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The American West At Risk

Author: Howard G. Wilshire
Publisher: Oxford University Press
ISBN: 9780199722617
Size: 73.76 MB
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The American West at Risk summarizes the dominant human-generated environmental challenges in the 11 contiguous arid western United States - America's legendary, even mythical, frontier. When discovered by European explorers and later settlers, the west boasted rich soils, bountiful fisheries, immense, dense forests, sparkling streams, untapped ore deposits, and oil bonanzas. It now faces depletion of many of these resources, and potentially serious threats to its few "renewable" resources. The importance of this story is that preserving lands has a central role for protecting air and water quality, and water supplies--and all support a healthy living environment. The idea that all life on earth is connected in a great chain of being, and that all life is connected to the physical earth in many obvious and subtle ways, is not some new-age fad, it is scientifically demonstrable. An understanding of earth processes, and the significance of their biological connections, is critical in shaping societal values so that national land use policies will conserve the earth and avoid the worst impacts of natural processes. These connections inevitably lead science into the murkier realms of political controversy and bureaucratic stasis. Most of the chapters in The American West at Risk focus on a human land use or activity that depletes resources and degrades environmental integrity of this resource-rich, but tender and slow-to-heal, western U.S. The activities include forest clearing for many purposes; farming and grazing; mining for aggregate, metals, and other materials; energy extraction and use; military training and weapons manufacturing and testing; road and utility transmission corridors; recreation; urbanization; and disposing of the wastes generated by everything that we do. We focus on how our land-degrading activities are connected to natural earth processes, which act to accelerate and spread the damages we inflict on the land. Visit www.theamericanwestatrisk.com to learn more about the book and its authors.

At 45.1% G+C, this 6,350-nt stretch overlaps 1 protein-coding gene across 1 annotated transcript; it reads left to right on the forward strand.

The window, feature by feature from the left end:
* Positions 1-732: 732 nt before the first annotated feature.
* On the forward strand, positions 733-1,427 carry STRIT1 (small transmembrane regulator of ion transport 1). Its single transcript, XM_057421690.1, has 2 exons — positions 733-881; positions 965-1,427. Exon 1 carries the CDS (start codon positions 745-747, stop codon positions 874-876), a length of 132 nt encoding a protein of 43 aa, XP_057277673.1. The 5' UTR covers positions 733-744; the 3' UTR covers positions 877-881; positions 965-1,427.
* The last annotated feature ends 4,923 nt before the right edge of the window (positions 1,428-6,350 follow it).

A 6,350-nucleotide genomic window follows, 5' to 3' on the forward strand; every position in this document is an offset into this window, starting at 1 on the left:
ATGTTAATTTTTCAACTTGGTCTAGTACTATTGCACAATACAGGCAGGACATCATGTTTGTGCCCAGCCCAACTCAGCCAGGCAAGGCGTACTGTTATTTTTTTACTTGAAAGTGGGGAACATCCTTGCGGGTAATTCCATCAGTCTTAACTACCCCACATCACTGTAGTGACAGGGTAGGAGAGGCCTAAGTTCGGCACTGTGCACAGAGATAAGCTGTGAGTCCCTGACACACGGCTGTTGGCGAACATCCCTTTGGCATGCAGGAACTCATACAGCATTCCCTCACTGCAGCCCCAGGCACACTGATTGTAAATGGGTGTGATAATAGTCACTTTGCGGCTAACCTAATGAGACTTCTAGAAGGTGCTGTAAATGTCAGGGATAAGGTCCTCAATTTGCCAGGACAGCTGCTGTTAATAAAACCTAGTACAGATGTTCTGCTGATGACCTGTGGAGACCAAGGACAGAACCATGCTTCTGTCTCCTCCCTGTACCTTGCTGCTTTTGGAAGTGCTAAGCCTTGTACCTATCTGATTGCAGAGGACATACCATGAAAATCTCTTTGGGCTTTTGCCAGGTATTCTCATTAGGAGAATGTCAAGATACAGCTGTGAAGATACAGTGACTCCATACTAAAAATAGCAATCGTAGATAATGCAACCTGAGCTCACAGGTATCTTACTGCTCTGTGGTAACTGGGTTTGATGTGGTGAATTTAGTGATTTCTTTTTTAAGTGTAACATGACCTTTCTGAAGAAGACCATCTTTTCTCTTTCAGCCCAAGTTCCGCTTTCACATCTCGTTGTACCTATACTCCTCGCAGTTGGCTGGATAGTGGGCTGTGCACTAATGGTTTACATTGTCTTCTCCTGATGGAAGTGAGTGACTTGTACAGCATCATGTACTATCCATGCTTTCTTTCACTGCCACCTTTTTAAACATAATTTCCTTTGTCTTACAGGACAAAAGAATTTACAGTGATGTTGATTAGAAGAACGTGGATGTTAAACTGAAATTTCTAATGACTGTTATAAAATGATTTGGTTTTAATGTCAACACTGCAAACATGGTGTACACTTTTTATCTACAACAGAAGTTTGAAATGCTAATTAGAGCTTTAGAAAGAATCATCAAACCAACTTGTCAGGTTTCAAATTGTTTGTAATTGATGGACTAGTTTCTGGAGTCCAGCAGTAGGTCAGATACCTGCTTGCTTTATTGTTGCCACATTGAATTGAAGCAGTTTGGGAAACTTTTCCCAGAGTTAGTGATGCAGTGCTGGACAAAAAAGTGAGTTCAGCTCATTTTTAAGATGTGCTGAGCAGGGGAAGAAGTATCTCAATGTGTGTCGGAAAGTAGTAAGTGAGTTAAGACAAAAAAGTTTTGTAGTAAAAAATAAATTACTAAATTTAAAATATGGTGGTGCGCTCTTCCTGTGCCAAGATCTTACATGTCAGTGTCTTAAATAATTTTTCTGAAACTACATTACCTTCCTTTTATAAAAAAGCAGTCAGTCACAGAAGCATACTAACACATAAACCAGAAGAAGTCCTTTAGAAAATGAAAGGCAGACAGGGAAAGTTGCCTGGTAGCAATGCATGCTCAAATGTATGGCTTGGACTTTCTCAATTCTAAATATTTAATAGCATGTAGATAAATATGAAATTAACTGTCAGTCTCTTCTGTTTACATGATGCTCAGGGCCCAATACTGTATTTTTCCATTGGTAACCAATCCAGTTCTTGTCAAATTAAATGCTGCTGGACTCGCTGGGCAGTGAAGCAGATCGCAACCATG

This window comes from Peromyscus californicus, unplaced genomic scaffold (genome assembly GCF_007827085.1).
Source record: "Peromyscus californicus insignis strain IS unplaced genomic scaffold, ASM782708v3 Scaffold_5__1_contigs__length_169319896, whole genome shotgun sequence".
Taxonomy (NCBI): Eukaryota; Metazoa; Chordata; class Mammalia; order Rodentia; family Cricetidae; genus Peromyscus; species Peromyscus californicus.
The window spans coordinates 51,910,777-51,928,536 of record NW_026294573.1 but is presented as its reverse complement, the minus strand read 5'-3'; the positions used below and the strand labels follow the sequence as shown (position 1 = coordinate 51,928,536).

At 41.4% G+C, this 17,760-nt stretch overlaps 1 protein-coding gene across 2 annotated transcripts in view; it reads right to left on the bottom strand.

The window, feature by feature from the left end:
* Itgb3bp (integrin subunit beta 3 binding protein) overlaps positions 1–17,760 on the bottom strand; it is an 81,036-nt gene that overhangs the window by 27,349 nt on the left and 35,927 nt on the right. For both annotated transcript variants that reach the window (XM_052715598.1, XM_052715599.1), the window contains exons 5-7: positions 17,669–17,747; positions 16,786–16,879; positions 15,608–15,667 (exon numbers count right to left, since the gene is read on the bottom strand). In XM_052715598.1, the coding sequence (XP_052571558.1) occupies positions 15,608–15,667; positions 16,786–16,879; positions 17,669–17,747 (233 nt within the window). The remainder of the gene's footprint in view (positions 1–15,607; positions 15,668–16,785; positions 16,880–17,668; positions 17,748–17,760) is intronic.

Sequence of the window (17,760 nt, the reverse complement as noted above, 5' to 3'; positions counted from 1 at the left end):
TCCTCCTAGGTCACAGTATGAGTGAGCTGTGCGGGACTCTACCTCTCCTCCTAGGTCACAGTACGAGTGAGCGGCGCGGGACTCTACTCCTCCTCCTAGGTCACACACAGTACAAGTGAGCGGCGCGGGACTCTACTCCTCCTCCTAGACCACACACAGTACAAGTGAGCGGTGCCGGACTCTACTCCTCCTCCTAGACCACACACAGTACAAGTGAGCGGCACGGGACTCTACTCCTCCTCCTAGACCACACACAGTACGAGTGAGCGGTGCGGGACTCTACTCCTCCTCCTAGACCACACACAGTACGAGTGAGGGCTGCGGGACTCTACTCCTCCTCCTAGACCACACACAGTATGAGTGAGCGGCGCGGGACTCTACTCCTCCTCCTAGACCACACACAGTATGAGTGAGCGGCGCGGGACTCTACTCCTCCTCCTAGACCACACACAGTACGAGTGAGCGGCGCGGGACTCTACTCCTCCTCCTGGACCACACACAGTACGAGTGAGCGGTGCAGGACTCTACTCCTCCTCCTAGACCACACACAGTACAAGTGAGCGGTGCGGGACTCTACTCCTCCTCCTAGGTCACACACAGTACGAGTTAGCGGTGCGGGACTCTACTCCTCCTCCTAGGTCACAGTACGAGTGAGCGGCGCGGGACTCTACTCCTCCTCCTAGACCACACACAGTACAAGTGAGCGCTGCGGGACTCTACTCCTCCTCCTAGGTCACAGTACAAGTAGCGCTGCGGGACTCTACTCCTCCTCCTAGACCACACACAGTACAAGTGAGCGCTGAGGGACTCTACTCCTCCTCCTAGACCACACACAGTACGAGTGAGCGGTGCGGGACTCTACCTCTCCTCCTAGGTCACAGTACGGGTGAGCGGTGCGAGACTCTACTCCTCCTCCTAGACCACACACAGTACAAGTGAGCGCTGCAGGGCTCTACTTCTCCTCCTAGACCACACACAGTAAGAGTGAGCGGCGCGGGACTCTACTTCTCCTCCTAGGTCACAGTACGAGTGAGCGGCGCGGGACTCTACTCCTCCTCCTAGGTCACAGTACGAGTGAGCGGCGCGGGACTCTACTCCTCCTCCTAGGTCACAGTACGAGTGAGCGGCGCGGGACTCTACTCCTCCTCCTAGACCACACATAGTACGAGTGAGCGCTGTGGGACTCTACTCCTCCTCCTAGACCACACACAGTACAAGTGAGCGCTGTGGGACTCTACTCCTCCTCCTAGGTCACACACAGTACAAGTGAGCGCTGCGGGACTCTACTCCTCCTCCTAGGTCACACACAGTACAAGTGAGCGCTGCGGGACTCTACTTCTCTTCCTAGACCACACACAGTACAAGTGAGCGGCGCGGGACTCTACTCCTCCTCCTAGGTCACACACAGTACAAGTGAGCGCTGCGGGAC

Nature S Burdens

Author: Daniel Nelson
Publisher: University Press of Colorado
ISBN: 1607325705
Size: 78.44 MB
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Nature’s Burdens is a political and intellectual history of American natural resource conservation from the 1980s into the twenty-first century—a period of intense political turmoil, shifting priorities among federal policymakers, and changing ideas about the goals of conservation. Telling a story of persistent activism, conflict, and frustration but also of striking achievement, it is an account of how new ideas and policies regarding human relationships to plants, animals, and their surroundings have become vital features of modern environmentalism. In the 1960s and 1970s, Congress embraced the largely dormant movement to preserve distinctive landscapes and the growing demand for outdoor recreation, establishing an unprecedented number of parks, monuments, and recreation areas. The election of Ronald Reagan and a shift to a Republican-controlled Senate brought this activity to an abrupt halt and introduced a period of intense partisanship and legislative gridlock that extends to the present. In this political climate, three developments largely defined the role of conservation in contemporary society: environmental organizations have struggled to defend the legal status quo, private land conservation has become increasingly important, and the emergence of potent scientific voices has promoted the protection of animals and plants and injected a new sense of urgency into the larger cause. These developments mark this period as a distinctive and important chapter in the history of American conservation. Scrupulously researched, scientifically and politically well informed, concise, and accessibly written, Nature’s Burdens is the most comprehensive examination of recent efforts to protect and enhance the natural world. It will be of interest to environmental historians, environmental activists, and any general reader interested in conservation.

Endangered

Author: Mitch Tobin
Publisher: Fulcrum Pub
ISBN:
Size: 14.99 MB
Format: PDF
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For nearly seven years, Tobin reported from the front lines of Endangered Species Act battles. He criss-crossed the Southwest - America's hottest, driest and fastest-growing region - in search of wildlife driven to the brink of extinction and solutions to the crisis. Tobin discovered that this region, with its urban sprawl, wasteful water use and vulnerability to climate change, provides a snapshot of the issues facing species throughout the world. He also advocates a set of innovative policies that can preserve the species and wild places that sustain the population.